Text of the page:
Major Beatles legacy role for Institute of Popular Music

Dr Mike Jones, from the University of Liverpool’s Institute of Popular Music, will join city culture chiefs as an official member of the inaugural Beatles Legacy Group.

The Beatles Legacy Group has been established following a report released earlier this month, co-authored by Dr Jones and Dr Simeon Yates from the University’s Institute of Cultural Capital, which revealed that The Beatles legacy is worth £81.9m to the Liverpool’s economy and supports 2,335 jobs.

The report is the first study of contemporary value to examine the impact of The Beatles on the city, and although it recognised the popularity and success of the current visitor offer, it also noted the challenges facing its future and the need to find a way to curate and maintain the authenticity of The Beatles heritage for both existing and future fans.

The Beatles Legacy Group will be chaired by Liverpool musician, Peter Hooton and also includes Director of Culture Claire McColgan MBE; Marketing Liverpool Director, Chris Brown and Chief Executive of the Liverpool BID Company Bill Addy, alongside Dr Jones.

Dr Jones said: “The formation of a Beatles Legacy Group is a necessary first step to ensure that visitors coming to Liverpool to ‘meet the Beatles’ encounter and take away experiences of the highest quality.

“There are many facets to the Beatles industry locally, and it will be the job of the Beatles Legacy Group to co-ordinate these so that the visitor experience is a seamless one.

“The group will be able to set goals and foster innovation in ways that single enterprises working alone cannot.

“The City of Liverpool recognises that it has a duty of care to preserve and develop the legacy of the Beatles, and this duty must be exercised with the same energy and imagination that the Beatles captured in their music.”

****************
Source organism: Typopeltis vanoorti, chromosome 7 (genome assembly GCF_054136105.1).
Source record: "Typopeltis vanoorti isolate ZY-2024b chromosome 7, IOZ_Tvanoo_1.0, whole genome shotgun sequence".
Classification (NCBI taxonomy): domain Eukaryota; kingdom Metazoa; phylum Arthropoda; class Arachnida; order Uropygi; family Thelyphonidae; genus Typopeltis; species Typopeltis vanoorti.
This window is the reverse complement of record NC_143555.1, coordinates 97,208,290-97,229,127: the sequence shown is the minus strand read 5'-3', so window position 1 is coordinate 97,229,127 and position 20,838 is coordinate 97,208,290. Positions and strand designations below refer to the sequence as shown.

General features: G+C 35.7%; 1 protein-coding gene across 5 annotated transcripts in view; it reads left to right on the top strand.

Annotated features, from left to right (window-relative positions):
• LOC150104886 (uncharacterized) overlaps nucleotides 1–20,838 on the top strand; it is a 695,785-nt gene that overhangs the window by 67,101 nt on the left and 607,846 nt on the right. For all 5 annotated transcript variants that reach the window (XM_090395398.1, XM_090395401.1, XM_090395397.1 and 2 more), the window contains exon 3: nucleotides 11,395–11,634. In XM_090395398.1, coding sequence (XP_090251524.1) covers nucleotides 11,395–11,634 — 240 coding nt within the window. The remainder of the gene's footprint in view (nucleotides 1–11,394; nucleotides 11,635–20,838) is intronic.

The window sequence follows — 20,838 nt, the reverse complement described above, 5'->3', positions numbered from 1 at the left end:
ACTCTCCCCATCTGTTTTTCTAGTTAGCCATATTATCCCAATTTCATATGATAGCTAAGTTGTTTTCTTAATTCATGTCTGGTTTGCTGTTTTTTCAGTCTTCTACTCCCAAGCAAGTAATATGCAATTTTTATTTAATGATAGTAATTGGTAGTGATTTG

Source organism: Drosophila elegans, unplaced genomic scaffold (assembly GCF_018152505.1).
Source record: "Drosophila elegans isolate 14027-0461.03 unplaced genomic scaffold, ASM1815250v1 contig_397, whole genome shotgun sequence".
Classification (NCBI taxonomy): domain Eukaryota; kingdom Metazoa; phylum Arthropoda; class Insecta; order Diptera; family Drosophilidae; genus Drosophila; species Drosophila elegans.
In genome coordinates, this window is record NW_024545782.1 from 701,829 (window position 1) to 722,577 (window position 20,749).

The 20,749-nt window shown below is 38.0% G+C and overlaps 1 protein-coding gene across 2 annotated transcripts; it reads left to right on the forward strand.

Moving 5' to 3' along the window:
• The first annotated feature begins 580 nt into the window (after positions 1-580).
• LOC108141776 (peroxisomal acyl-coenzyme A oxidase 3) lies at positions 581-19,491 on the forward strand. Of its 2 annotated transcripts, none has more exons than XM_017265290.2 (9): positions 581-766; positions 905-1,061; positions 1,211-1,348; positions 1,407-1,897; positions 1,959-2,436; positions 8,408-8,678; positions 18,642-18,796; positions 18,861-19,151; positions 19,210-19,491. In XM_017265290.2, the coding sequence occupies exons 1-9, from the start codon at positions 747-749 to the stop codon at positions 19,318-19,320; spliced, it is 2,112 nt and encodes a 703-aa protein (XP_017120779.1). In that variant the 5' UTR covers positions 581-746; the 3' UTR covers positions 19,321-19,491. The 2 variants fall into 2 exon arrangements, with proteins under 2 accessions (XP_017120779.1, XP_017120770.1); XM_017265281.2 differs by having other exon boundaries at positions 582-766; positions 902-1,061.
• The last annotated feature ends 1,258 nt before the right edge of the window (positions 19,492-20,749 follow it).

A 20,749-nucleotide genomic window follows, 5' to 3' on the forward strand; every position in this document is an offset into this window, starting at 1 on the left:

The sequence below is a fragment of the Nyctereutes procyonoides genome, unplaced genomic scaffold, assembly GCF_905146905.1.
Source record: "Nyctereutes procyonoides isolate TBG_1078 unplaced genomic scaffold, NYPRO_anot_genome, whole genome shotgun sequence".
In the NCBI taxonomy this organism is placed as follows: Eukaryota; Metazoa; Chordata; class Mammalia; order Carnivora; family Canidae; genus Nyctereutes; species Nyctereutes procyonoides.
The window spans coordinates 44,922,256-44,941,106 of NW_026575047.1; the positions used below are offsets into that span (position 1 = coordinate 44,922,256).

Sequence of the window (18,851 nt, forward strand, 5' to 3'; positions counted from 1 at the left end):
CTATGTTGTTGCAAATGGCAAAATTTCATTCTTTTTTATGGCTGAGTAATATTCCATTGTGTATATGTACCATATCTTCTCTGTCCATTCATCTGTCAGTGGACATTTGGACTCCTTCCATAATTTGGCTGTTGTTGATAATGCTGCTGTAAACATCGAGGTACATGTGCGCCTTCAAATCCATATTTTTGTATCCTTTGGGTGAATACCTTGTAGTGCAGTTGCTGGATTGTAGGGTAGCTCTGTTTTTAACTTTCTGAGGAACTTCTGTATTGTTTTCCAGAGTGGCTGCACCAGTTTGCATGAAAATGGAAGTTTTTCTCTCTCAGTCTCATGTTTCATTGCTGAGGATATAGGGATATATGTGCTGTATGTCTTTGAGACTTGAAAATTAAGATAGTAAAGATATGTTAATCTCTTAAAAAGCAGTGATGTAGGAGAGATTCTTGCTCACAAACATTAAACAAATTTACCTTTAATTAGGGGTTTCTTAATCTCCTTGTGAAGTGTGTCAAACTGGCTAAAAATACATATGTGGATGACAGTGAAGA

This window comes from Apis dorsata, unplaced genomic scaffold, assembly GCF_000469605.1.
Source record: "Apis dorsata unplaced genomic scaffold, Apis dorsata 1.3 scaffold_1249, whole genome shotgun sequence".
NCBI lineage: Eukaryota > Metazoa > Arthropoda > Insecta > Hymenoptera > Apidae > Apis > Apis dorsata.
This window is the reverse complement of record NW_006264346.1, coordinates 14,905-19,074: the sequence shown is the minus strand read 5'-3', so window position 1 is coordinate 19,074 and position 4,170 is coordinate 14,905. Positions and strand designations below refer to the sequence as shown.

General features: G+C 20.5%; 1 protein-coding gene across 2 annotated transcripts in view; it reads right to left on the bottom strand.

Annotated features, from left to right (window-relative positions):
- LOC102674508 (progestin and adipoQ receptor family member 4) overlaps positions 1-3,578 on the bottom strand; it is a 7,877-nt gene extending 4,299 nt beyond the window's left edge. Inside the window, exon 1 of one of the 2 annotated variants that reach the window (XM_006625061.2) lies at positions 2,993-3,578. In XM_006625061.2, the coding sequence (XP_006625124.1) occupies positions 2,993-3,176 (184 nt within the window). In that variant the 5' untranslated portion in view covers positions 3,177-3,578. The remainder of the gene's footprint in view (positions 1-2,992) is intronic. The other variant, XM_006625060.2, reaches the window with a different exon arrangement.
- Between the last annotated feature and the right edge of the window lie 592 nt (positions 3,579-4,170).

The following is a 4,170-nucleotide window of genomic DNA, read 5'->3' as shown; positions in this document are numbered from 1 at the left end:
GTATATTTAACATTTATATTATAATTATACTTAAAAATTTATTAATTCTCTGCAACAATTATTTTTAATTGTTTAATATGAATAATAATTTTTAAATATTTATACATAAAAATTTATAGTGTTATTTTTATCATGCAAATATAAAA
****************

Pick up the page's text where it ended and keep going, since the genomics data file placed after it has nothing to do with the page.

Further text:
An initial meeting has already taken place which established that the aim of the Legacy Group is not to represent individual interests, but to look at the wider remit of the offer, working with key stakeholders such as organisations linked with The Beatles and residents who live in and around key sites such as Penny Lane and Mathew Street. Forums will be held for the wider Beatles industry where people can feed in and have their say on certain proposals.

Explorations will also be made around licensing and control of operators, and a kite mark that certifies a particular Beatles experience is a quality one will be established in the forthcoming months.

Mayor of Liverpool, Joe Anderson, said: “The Beatles legacy report was a fascinating insight, and although it was encouraging to see just how successful the current offer is, if we want to build on this we need to look at the bigger picture and improve the experience across the board.

“Setting up a Legacy Group was one of the main recommendations of the report and from the outset, I wanted an artist to be the Chair and Peter was my first choice – he understands the industry, and the value of the Beatles to Liverpool and will always look at the bigger picture in terms of making decisions that are best for the city and the city’s reputation.

“After an informal meeting the wheels are already in motion – each member of the group brings different expertise to the table which will result in us building on what is already in place and introducing new initiatives to make sure that fans from the UK and across the world have an unforgettable Beatles experience for all the right reasons.”

The Beatles Legacy Group is set to have its first official meeting in March.

The Institute of Cultural Capital, the organisation behind the report into The Beatles legacy, is a strategic partnership between University of Liverpool and Liverpool John Moores University.


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